categories: Cocktail Hour / Getting Outside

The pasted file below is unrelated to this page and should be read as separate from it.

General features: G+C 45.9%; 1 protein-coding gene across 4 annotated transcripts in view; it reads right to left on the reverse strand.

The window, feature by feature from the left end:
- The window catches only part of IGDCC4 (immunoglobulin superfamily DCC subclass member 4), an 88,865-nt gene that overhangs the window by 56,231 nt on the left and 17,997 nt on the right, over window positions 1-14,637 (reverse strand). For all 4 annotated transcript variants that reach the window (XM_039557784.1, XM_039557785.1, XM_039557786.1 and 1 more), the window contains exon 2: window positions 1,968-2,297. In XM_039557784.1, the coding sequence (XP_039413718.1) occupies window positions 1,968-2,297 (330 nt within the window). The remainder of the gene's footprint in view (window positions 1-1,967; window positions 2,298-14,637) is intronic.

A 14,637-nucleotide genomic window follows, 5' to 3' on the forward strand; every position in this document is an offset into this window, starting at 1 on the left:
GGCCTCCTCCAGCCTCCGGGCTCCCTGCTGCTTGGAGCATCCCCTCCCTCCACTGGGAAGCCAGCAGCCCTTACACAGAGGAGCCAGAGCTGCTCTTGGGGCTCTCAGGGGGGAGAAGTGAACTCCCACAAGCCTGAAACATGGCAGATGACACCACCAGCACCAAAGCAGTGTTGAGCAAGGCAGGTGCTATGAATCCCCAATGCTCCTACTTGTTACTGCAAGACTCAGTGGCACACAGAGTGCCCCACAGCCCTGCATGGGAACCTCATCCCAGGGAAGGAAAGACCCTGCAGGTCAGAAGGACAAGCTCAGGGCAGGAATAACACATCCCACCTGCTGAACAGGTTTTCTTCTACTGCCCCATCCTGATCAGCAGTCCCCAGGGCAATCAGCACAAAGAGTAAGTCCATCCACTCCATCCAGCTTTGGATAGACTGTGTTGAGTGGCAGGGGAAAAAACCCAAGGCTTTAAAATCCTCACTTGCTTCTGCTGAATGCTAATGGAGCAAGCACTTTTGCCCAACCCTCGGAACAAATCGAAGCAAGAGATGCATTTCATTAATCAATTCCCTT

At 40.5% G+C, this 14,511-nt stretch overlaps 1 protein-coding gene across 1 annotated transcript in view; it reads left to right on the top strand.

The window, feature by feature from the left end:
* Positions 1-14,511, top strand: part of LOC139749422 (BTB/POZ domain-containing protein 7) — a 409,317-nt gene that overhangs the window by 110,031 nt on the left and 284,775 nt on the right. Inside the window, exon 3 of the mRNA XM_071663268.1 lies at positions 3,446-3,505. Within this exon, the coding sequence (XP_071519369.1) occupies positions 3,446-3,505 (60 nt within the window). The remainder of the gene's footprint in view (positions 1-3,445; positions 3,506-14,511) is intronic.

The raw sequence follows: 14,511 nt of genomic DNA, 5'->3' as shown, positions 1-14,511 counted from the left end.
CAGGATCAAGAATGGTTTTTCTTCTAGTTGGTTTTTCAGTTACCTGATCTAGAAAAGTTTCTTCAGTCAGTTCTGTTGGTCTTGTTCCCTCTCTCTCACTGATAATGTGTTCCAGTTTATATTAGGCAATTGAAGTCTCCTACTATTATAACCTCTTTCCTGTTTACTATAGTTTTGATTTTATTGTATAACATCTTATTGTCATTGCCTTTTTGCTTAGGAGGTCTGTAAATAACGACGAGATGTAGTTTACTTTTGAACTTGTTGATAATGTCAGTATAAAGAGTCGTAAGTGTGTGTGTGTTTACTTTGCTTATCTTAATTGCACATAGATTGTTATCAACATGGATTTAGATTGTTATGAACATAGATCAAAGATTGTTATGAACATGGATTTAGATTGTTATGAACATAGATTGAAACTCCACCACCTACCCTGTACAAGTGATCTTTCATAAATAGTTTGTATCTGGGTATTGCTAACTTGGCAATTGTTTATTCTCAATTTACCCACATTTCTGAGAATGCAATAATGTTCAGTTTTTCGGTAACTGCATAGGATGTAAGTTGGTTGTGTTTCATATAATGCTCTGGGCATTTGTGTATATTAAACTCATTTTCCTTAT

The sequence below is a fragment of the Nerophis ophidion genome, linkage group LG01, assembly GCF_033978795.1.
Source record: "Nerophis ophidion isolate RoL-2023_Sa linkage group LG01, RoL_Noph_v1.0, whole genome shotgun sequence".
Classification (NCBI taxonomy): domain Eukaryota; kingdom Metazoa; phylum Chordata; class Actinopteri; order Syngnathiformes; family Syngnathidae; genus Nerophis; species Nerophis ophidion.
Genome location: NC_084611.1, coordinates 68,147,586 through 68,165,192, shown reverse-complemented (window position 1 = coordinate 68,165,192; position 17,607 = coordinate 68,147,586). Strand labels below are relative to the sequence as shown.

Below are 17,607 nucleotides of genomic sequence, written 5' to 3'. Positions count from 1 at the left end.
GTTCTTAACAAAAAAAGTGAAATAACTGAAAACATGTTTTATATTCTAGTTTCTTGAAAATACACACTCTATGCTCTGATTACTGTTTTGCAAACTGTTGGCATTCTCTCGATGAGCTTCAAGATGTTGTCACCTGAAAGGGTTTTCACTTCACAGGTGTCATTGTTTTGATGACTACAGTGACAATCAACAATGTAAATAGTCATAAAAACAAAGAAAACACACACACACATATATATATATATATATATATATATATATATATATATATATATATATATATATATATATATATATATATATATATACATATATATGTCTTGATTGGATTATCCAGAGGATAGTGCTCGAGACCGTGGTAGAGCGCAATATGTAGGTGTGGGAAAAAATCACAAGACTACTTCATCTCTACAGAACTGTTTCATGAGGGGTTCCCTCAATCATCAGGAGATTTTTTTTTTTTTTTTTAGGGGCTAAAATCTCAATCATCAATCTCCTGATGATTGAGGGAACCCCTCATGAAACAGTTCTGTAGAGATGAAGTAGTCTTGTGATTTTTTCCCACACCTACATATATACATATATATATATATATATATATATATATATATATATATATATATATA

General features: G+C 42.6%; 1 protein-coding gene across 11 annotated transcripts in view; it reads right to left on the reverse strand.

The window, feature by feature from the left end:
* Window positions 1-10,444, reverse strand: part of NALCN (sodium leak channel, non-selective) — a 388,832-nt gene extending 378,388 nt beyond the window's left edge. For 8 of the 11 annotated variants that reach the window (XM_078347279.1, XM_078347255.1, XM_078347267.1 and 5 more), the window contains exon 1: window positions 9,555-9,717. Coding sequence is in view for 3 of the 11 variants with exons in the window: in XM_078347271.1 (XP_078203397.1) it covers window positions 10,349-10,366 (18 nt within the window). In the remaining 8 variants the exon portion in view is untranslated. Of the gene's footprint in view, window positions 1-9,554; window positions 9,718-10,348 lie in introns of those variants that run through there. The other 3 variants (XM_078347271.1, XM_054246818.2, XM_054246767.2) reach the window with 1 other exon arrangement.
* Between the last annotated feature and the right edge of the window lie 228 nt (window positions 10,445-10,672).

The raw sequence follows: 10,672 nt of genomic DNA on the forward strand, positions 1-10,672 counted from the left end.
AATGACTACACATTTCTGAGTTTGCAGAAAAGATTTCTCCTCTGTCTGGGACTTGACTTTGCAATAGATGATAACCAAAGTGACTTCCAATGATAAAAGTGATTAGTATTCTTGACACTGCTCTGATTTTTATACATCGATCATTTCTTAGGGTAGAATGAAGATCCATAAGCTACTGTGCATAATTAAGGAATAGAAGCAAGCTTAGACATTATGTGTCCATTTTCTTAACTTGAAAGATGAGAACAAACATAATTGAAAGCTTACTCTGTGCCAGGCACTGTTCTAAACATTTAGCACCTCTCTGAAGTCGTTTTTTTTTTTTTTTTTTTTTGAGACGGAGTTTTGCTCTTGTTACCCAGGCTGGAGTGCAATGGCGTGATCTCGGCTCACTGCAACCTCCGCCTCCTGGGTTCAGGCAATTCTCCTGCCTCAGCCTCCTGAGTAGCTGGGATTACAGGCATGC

Ah. Last summer I couldn’t swim because of the neck operation. It just hurt too much to pull water with my hands, to roll my shoulders, to turn my neck from side-to-side. I could wade in and float, but. So. It’s a special pleasure this summer to drive the three miles to Drury or Staples and visit with the McNairs or Slartons and swim out to the center of whichever little pond and tread water with the loons. You might also be with dogs, you might also be with friends, but when the water is in your ears and you are stroking forward you are very much alone in your thoughts, which I find turn from the business of the day, the worries of the week, the issues of the month, the crises of the year, the lifetime failings, to: To the noise of the breath and the bubbles of the stroke and the squiggling path and dainty wake of the water beetle just ahead, who seems to have decided to serve as pilot to the vessel of yourself. It’s the exercise, of course, the endorphins pumping through every capillary, but mid-swim you do find yourself suddenly there, suddenly in–wait–a pond, and suddenly aware of all the very tall white pines at the shore, the great rocks at the edges, the mounting glorious clouds overhead, and it’s summer, and it’s getting near cocktail hour, and there are nighthawks high above, and you are swimming the pond, this way out and then this way back and then there’s company and it’s only tonight, the eternal now, and it’s no other anything at all.